In This important book & These Essays, or rather Lectures, contain the first-fruits of the earliest systematic attempt to apply the theory of Evolution to the products of human handiwork. In their original form they have long been difficult to obtain; they are reprinted now to supply the needs of candidates for the Oxford Diploma in Anthropology, and of the numerous visitors to the Pitt-Rivers Museum in Oxford. But they will certainly appeal to a far wider public also, as a brief and authentic statement of their author’s discoveries.
This work, composed originally for a lay audience and for popular consumption, will be to the aspiring medical student and the hardworking practitioner a lift into the blue, an inspiring vista or "Pisgah-sight" of the evolution of medicine, a realization of what devotion, perseverance,.More info →
In the greatly awakened interest in the common-school subjects during recent years, geography has received a large share. The establishment of chairs of geography in some of our greatest universities, the giving of college courses in physiography, meteorology, and commerce, and the general extension of geography courses in normal schools, academies, and high schools, may be cited as evidence of this growing appreciation of the importance of the subject.
While physiographic processes and resulting land forms occupy a large place in geographical control, the earth in its simple mathematical aspects should be better understood than it generally is, and mathematical geography deserves a larger place in the literature of the subject than the few pages generally given to it in our physical geographies and elementary astronomies.More info →
COMPARATIVE ANATOMY is the science of the structure of animals, considered in their relation to one another;
COMPARATIVE PHYSIOLOGY deals with the Functios of the parts of which these animals are made up and by examining different forms that present various kinds of activities it throws light on the essential properties of living matter.
The following Essay owes its origin to a conversation with a friend, on the subject of Mr Godwin's essay on avarice and profusion, in his Enquirer. The discussion started the general question of the future improvement of society, and the Author at first sat down with an intention of merely stating his thoughts to his friend, upon paper, in a clearer manner than he thought he could do in conversation. But as the subject opened upon him, some ideas occurred, which he did not recollect to have met with before; and as he conceived that every least light, on a topic so generally interesting, might be received with candour, he determined to put his thoughts in a form for publication.More info →
It has been the author's aim to treat the subject according to the latest and most approved methods. The book is designed for the use of colleges, technical schools, normal schools, secondary schools, and for those who take up the subject without the aid of a teacher.More info →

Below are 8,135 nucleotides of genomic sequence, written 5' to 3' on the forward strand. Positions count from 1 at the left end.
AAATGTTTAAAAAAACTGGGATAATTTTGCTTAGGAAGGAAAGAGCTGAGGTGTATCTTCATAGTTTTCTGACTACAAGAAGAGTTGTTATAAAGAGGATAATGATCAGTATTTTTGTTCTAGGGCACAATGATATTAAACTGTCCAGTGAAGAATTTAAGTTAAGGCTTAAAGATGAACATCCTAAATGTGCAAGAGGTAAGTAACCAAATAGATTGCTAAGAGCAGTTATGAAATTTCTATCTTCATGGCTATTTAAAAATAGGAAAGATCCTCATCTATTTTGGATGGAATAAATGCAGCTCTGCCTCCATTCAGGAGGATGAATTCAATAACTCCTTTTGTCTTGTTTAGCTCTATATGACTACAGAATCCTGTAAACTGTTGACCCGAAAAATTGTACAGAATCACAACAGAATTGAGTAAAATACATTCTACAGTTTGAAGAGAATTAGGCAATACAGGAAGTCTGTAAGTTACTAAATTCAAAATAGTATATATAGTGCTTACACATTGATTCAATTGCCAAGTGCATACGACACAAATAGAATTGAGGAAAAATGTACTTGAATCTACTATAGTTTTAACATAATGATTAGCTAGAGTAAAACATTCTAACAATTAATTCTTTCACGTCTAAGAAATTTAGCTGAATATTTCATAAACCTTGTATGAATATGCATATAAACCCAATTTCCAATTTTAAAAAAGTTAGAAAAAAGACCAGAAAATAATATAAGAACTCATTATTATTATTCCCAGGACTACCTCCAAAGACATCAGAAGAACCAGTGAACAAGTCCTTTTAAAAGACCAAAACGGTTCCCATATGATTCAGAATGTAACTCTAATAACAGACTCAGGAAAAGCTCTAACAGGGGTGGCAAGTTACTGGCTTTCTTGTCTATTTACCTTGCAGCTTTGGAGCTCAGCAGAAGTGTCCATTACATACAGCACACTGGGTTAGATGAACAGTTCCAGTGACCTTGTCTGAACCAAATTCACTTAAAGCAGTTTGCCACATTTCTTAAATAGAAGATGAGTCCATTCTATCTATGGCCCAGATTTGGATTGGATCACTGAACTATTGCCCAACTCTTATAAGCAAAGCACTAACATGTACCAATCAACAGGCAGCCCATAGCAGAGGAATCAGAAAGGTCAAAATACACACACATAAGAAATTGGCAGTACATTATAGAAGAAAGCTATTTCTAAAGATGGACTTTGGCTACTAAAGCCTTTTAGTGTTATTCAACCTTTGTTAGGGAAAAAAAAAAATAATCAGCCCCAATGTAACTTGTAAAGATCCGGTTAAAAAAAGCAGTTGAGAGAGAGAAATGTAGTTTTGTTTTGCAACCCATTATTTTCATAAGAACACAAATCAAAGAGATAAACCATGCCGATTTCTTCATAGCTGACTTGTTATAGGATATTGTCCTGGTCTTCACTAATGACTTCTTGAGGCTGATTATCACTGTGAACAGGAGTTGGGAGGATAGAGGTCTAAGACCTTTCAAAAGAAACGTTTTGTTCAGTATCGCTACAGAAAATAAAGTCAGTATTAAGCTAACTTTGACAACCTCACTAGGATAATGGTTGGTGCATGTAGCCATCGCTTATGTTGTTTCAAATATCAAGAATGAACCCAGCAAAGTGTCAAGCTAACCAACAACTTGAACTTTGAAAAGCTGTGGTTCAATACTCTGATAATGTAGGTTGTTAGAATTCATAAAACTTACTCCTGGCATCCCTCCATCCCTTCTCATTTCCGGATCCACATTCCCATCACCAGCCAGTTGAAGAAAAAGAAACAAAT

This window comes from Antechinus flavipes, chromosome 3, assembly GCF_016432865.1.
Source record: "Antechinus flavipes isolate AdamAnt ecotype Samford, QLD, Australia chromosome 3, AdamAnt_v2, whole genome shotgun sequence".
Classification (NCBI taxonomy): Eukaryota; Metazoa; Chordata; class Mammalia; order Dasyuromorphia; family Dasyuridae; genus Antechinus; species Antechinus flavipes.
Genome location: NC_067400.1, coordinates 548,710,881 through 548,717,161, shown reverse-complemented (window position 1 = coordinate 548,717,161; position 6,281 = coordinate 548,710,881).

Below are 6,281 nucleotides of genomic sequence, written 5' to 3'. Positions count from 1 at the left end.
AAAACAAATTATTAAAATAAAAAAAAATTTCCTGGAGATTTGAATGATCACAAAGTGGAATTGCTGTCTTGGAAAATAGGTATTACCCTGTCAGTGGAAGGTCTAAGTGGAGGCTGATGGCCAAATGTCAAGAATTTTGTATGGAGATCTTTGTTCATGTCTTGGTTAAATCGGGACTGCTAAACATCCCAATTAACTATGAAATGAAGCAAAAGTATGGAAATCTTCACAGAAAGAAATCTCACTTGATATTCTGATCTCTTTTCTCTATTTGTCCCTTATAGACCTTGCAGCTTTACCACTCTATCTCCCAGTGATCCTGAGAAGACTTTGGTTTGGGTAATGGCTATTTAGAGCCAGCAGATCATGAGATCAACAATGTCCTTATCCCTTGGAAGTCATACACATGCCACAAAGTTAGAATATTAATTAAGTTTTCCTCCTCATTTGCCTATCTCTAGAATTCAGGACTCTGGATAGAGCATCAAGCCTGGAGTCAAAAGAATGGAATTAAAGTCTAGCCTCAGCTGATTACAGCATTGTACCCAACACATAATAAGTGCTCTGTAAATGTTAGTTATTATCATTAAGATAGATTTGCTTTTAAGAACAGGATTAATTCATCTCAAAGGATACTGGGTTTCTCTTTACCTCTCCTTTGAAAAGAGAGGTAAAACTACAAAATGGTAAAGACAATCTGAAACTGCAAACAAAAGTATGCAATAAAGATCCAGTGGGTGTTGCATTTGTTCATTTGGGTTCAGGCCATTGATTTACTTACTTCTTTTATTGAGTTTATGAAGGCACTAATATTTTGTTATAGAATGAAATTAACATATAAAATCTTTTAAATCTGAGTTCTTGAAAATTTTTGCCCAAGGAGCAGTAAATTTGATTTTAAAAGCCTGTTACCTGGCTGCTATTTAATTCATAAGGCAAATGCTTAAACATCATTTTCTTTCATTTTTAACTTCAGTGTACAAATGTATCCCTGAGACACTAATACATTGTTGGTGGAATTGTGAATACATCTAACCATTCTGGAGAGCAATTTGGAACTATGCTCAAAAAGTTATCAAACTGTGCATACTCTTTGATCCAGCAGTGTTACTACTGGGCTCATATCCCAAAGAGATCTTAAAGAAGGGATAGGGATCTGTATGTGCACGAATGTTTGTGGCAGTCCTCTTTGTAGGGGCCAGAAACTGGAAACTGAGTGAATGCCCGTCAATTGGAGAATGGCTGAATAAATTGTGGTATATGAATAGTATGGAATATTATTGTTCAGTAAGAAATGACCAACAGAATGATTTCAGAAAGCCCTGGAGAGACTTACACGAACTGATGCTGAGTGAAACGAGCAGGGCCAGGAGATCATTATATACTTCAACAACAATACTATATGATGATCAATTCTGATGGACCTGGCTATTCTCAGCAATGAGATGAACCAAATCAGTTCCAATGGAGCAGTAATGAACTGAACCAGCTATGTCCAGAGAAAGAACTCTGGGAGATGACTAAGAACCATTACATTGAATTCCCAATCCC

The electrical problems of the present day lie largely in the economical transmission of power and in the radical improvement of the means and methods of illumination. To many workers and thinkers in the domain of electrical invention, the apparatus and devices that are familiar, appear cumbrous and wasteful, and subject to severe limitations. They believe that the principles of current generation must be changed, the area of current supply be enlarged, and the appliances used by the consumer be at once cheapened and simplified. The brilliant successes of the past justify them in every expectancy of still more generous fruition.More info →
Charles Darwin's The Origin of Species, published on 24 November 1859, is a work of scientific literature which is considered to be the foundation of evolutionary biology. Its full title was On the Origin of Species by Means of Natural Selection, or the Preservation of Favoured Races in the Struggle for Life. For the sixth edition of 1872, the short title was changed to The Origin of Species. Darwin's book introduced the scientific theory that populations evolve over the course of generations through a process of natural selection. It presented a body of evidence that the diversity of life arose by common descent through a branching pattern of evolution. Darwin included evidence that he had gathered on the Beagle expedition in the 1830s and his subsequent findings from research, correspondence, and experimentation. Also added a Glossary on the Evolution The glossary is arranged alphabetically. Although you may find many of the terms familiar, the definitions and explanations frequently etymology..More info →
Plato saith “tov peov akei gewmetreiv”, That "God doth alwayes worke by Geometry", that is, as the wiseman doth interprete it, Sap. XI. 21. Omnia in mensura & numero & pondere disponere. Dispose all things by measure, and number, and weight: Or, as the learned Plutarch speaketh; He adorneth and layeth out all the parts of the world according to ra-te, proportion, and similitude.More info →